Jewish Thinkers

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As you may remember if you are a regular reader of this blog, I am a fan of Rabbi Joseph Telushkin and have read most of his books. I have particularly enjoyed the first two volumes of A Code of Jewish Ethics. Two authors that have also inspired me are Blu Greenberg and Eliezer Berkovits.

Yet, in the past few months I have not read anything that could compare to these authors. I am considering getting Torah Umadda by Norman Lamm which has just been reprinted for the 20th anniversary of the first edition (with an afterword by Rabbi Jonathan Sacks) and was wondering whether any of you had read it. More generally I would love to know what Jewish thinkers and writers inspire you the most.

Rabbi Dr. Norman Lamm and Torah U’Madda, a post by Harry Maryles

Torah Umadda Is Better Than Ever, a review by Rabbi Gil Student

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17 thoughts on “Jewish Thinkers

  1. Eim Habanim Semeichah” (written by R’ Yisachar Shlomo Teichtal in Europe in 1943 – without books or reference materials; translated into English by R’ Moshe Lichtman in 2000) is a truly amazing and incredibly inspiring take on Zionism, faith, and Eretz Yisrael.

  2. Not that I’ve read his books, but I do like his divrei Torah – Rabbi Jonathan Sacks, whom you mentioned.

    And he’s not really a writer on Judaism, but in a way, he is – I’m reading the autobiography of Natan Sharansky, Fear No Evil. Here’s someone with no Jewish education who (re?)discovers Judaism – and how it aids in his freedom struggle.

  3. Two more ideas:
    What’s Bothering Rashi series by Avigdor Bonchek – not philosophy but the nitty, gritty yet fascinating details of many of Rashi’s commentaries on the Torah.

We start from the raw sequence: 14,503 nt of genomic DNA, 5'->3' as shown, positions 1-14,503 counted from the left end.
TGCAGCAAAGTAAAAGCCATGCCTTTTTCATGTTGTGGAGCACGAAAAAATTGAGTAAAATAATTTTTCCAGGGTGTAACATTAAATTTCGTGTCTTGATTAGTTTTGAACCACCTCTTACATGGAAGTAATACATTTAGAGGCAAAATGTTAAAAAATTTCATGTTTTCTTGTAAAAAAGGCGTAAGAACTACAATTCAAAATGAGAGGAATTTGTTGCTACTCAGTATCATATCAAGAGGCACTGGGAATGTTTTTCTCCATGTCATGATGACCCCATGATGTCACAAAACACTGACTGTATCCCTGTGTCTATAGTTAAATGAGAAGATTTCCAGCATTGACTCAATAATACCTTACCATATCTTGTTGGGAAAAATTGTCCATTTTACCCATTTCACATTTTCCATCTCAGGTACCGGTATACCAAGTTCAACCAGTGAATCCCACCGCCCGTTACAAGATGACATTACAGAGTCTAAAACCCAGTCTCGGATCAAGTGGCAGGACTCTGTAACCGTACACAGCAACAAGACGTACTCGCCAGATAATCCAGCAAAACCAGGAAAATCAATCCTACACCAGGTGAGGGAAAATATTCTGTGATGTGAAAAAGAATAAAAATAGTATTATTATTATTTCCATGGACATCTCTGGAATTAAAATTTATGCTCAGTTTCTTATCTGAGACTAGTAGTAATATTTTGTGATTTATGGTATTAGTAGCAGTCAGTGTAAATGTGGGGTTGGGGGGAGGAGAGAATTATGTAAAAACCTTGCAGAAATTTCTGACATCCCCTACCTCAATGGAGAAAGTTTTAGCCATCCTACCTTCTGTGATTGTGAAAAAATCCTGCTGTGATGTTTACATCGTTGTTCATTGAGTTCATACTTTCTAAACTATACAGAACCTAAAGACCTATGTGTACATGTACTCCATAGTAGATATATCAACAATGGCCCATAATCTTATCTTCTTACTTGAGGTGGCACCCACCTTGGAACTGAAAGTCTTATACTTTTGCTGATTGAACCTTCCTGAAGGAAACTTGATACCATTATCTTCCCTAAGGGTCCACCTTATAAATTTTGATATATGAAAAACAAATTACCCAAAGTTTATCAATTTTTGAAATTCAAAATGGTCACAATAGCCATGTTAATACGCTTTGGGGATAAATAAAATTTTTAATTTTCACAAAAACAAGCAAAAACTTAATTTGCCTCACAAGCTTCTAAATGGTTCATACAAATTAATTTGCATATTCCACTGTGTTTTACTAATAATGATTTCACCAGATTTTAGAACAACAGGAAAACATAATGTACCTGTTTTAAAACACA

Torah of the Mothers

  4. I like Rabbi Telushkin, as you know. I also like Rabbi Sacks. I like reading Eli Wiesel’s books which give me food for thought, especially regarding the sages/wise men of old and their opinions on the Torah. I have learned much from Wiesel in that regard, and feel he is somewhat of a modern day sage.

      • I like all of his books I have read, including fiction. The first book of his I read was Night, the story of his time in Auschwitz…it was quite heart-wrenching.

        Regarding the wise men:
        -Wise Men and Their Tales (Portraits of Biblical, Talmudic and Hasidic figures)
        -Rashi a biography
        -Five Biblical Portraits
        -Four Hasidic Masters-and their struggle against melancholy
        -Souls on Fire: Portraits and Legends of Hasidic Masters
        (I have recently reread all of these books.)

        I also enjoyed-Messengers of God

        I have enjoyed his memoirs and also his novels. One novel, The Judges is quite compelling, and I read it again, recently. The Forgotten is also compelling.

        I find some of his books difficult to comprehend at times, but stick with them, because he always has a significant message to tell his readers, and the Holocaust is always a theme in his novels, whether underlying or major.

        I also like to read Primo Levi, and his books are strong testaments to courage and mankind.

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